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'Demilitarized zone' provides constant reminder and incentive

March 17, 1981


The greatest incentive to increased industrial productivity in South Korea lies only 25 miles north of the capital Seoul. A 2.5-mile-wide "demilitarized zone" meandering along the 38th parallel -- pockmarked with bunkers, tank traps, barbed wire entanglements, and mine fields -- is a constant reminder of the unfinished business left over when the "hot war" phase of the Korean conflict ended with an armistice in 1953.

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Fear that the North Koreans will once again pour across that line, as they did in June 1950, dominates southern thinking even today. It is one of the reasons why south has had a succession of strong rulers (military generals turned civilians).

The perceived threat from the north, in fact, acts both as a drag and a powerful motivating force on the South Korean economy. Despite infusions of aid from the United States, intelligence studies estimate the South will continue to be militarily inferior to the North for several more years.

By almost every measurement, North Korea is far ahead in quantity and quality of tanks. It is estimated to have a 3-to- 1 advantage in first-line quality tanks, for example.

The two Koreas are approximately equal in ground troops -- 520,000 in the South, 600,000 in the North. But American studies conclude that without continued US combat and logistics support (currently 38,000 troops based in the Republic of Korea), Seoul could not be successfully defended against a surprise attack.

In the air the disparity is much worse. The South has a 33,000-man Air Force with 424 combat aircraft. The North has 51,000 men with 724 aircraft.

It is against this background that, with American encouragement, South Korea devotes 6 percent of its gross national product and 35 percent of its annual budget to defense.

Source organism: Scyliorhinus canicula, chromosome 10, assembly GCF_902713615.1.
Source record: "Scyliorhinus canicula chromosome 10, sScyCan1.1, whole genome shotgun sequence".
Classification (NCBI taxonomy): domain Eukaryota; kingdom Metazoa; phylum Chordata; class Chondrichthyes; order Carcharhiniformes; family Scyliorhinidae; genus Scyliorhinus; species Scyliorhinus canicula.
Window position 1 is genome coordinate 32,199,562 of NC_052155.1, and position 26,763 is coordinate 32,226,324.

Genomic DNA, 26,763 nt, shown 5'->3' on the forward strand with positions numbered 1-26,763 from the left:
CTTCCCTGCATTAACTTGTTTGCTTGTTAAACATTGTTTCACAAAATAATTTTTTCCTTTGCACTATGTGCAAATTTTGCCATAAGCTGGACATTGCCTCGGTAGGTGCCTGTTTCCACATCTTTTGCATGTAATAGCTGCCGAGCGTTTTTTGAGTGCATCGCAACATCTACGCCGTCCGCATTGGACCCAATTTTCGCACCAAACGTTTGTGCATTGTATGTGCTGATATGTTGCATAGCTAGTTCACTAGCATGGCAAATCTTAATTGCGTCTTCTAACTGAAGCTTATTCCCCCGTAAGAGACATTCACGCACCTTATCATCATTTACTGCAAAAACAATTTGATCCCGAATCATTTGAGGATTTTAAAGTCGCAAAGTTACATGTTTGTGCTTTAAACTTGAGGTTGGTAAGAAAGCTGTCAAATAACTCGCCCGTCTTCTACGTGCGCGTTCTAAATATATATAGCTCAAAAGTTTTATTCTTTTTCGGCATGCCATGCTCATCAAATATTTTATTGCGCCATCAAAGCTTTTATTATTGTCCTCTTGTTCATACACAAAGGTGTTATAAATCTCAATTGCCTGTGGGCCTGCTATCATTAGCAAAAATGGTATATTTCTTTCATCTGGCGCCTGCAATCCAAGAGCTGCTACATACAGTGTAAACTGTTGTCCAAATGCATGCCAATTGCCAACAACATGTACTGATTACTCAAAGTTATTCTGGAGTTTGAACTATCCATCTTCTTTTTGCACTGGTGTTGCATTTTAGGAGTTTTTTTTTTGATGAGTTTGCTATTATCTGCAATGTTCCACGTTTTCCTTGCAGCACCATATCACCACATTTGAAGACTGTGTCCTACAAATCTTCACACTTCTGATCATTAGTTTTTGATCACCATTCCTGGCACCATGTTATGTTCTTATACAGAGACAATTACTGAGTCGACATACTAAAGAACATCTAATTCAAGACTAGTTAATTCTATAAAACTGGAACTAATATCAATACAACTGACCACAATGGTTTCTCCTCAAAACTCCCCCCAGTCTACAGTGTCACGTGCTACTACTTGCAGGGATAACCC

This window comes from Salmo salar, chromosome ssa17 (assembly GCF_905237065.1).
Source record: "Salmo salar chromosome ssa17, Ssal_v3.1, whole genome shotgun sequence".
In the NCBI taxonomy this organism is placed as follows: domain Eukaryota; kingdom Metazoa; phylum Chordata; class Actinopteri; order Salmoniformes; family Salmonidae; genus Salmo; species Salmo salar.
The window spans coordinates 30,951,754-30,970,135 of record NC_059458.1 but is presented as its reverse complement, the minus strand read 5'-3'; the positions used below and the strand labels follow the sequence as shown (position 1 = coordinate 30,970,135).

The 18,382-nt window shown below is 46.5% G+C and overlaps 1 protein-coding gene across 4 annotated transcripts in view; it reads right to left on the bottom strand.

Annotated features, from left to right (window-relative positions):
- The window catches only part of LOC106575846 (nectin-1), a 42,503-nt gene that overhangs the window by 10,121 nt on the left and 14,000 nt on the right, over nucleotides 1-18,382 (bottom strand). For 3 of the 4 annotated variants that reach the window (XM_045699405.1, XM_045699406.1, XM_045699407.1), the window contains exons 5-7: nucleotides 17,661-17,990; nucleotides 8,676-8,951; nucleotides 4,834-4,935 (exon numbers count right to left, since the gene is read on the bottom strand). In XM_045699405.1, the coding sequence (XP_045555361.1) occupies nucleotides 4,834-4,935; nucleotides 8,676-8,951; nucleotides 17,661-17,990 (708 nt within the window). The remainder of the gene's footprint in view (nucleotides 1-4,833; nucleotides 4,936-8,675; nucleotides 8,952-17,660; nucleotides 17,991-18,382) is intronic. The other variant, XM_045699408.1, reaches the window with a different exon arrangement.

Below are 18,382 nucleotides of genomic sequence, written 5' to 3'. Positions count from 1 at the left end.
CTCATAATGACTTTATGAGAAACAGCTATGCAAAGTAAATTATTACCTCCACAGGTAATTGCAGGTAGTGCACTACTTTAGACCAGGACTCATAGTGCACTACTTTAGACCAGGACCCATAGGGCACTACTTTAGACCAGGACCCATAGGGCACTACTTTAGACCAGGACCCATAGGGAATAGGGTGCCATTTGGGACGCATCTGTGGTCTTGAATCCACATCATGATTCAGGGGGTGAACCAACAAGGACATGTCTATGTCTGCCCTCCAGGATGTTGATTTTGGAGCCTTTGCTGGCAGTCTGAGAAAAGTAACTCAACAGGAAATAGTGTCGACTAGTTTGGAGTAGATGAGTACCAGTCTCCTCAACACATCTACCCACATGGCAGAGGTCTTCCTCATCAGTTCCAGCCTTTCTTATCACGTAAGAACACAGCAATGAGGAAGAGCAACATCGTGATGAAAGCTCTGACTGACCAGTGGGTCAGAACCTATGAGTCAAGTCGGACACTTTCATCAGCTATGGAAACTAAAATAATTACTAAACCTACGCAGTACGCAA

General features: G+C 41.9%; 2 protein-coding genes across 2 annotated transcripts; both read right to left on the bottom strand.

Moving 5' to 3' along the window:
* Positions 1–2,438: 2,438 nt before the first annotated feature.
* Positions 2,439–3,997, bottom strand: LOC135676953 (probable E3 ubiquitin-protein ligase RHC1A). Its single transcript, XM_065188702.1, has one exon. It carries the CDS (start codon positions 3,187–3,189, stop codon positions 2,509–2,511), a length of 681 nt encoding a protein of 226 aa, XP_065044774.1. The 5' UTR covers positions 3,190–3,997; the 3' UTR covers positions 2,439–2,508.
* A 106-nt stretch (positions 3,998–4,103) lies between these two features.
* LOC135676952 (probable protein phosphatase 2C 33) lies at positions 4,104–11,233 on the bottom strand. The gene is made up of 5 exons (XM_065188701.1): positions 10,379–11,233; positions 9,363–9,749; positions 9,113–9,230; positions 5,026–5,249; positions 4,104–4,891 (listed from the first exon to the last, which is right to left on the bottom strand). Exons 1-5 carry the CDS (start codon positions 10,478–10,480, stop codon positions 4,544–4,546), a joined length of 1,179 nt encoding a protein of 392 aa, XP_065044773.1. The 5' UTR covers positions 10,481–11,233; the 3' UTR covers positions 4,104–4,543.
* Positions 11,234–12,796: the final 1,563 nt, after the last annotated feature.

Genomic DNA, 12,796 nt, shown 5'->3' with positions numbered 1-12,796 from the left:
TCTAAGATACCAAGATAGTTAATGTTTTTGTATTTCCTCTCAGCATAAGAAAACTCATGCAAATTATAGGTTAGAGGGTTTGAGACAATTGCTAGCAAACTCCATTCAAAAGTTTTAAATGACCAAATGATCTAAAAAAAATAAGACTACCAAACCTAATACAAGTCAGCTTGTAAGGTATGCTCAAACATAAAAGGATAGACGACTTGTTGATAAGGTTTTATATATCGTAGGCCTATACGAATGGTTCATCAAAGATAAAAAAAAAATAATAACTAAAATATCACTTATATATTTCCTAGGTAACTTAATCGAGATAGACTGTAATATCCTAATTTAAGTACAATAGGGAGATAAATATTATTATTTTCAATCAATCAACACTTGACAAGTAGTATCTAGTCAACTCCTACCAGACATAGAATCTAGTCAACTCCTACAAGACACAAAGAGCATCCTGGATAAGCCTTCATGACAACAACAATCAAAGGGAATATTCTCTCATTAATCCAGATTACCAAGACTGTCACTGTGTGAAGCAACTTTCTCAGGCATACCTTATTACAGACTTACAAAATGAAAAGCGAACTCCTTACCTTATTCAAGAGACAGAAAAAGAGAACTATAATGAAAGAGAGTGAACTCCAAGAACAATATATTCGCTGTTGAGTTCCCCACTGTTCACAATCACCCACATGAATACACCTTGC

Prof. Kim Sujinof of the War College in Seoul, who has made a study on the issue, says that by comparison North Korea officially claims to have spent 31.3 percent of its GNP on defense in 1970, shrinking to 15.1 percent in 1979, and 14 .5 percent last year.

'My own estimate is that the current figure is, in reality, 28.7 percent of the GNP, and between 65 and 75 percent of the annual national budget."

(rea's is estimated at less than a quarter that figure).

Professor Kim believes there have been some beneficial effects in contributing to the development of civilian industry and stimulating the national economy.

For example, he cites the fact that to meet the external threat, the defense industries have to stress high precision and high technology. This has created a considerable pool of highly trained technicians and managers skilled in organizing large-scale industries engaged in high quality work which can then be tapped by civilian industries.Many of Korea's leading industries have already benefited from this impetus.

At the same time, he admits the considerable drag on the financial side by having to constanly respond to North Korean initiatives in military spending.

"This has been a constant constraint on our economic expansion for the past 25 years. In fact, when you consider this, I think the Korean economy should get a lot more credit than it does," says Il Sakong, research director of the Korea Development Institute, a body that does medium and long-term economic research for the government.